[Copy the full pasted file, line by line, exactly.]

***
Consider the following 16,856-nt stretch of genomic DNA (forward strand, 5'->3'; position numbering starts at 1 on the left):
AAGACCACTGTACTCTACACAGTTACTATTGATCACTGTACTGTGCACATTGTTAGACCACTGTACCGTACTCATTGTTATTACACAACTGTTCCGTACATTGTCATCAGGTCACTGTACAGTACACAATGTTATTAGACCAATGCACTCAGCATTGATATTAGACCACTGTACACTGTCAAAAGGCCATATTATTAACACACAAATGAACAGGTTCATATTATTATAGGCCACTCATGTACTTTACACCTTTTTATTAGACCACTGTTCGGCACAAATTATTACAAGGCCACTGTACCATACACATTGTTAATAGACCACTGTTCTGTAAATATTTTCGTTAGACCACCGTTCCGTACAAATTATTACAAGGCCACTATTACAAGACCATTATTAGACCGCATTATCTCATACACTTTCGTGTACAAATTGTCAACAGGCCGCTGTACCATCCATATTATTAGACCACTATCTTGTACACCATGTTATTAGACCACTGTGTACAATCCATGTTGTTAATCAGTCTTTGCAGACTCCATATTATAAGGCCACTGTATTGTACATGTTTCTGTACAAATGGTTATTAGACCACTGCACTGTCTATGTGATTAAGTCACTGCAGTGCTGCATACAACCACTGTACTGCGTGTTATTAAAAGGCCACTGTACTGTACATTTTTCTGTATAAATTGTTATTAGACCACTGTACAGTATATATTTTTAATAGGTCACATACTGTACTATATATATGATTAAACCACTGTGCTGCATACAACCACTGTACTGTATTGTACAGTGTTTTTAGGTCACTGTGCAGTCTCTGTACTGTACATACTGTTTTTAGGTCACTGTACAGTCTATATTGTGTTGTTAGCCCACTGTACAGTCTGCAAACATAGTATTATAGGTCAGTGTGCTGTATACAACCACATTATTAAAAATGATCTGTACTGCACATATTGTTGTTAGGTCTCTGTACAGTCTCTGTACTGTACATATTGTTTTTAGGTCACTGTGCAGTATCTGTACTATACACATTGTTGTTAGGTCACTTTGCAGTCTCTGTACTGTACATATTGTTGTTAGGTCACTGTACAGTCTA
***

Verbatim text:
Consider the following 16,856-nt stretch of genomic DNA (forward strand, 5'->3'; position numbering starts at 1 on the left):
AAGACCACTGTACTCTACACAGTTACTATTGATCACTGTACTGTGCACATTGTTAGACCACTGTACCGTACTCATTGTTATTACACAACTGTTCCGTACATTGTCATCAGGTCACTGTACAGTACACAATGTTATTAGACCAATGCACTCAGCATTGATATTAGACCACTGTACACTGTCAAAAGGCCATATTATTAACACACAAATGAACAGGTTCATATTATTATAGGCCACTCATGTACTTTACACCTTTTTATTAGACCACTGTTCGGCACAAATTATTACAAGGCCACTGTACCATACACATTGTTAATAGACCACTGTTCTGTAAATATTTTCGTTAGACCACCGTTCCGTACAAATTATTACAAGGCCACTATTACAAGACCATTATTAGACCGCATTATCTCATACACTTTCGTGTACAAATTGTCAACAGGCCGCTGTACCATCCATATTATTAGACCACTATCTTGTACACCATGTTATTAGACCACTGTGTACAATCCATGTTGTTAATCAGTCTTTGCAGACTCCATATTATAAGGCCACTGTATTGTACATGTTTCTGTACAAATGGTTATTAGACCACTGCACTGTCTATGTGATTAAGTCACTGCAGTGCTGCATACAACCACTGTACTGCGTGTTATTAAAAGGCCACTGTACTGTACATTTTTCTGTATAAATTGTTATTAGACCACTGTACAGTATATATTTTTAATAGGTCACATACTGTACTATATATATGATTAAACCACTGTGCTGCATACAACCACTGTACTGTATTGTACAGTGTTTTTAGGTCACTGTGCAGTCTCTGTACTGTACATACTGTTTTTAGGTCACTGTACAGTCTATATTGTGTTGTTAGCCCACTGTACAGTCTGCAAACATAGTATTATAGGTCAGTGTGCTGTATACAACCACATTATTAAAAATGATCTGTACTGCACATATTGTTGTTAGGTCTCTGTACAGTCTCTGTACTGTACATATTGTTTTTAGGTCACTGTGCAGTATCTGTACTATACACATTGTTGTTAGGTCACTTTGCAGTCTCTGTACTGTACATATTGTTGTTAGGTCACTGTACAGTCTA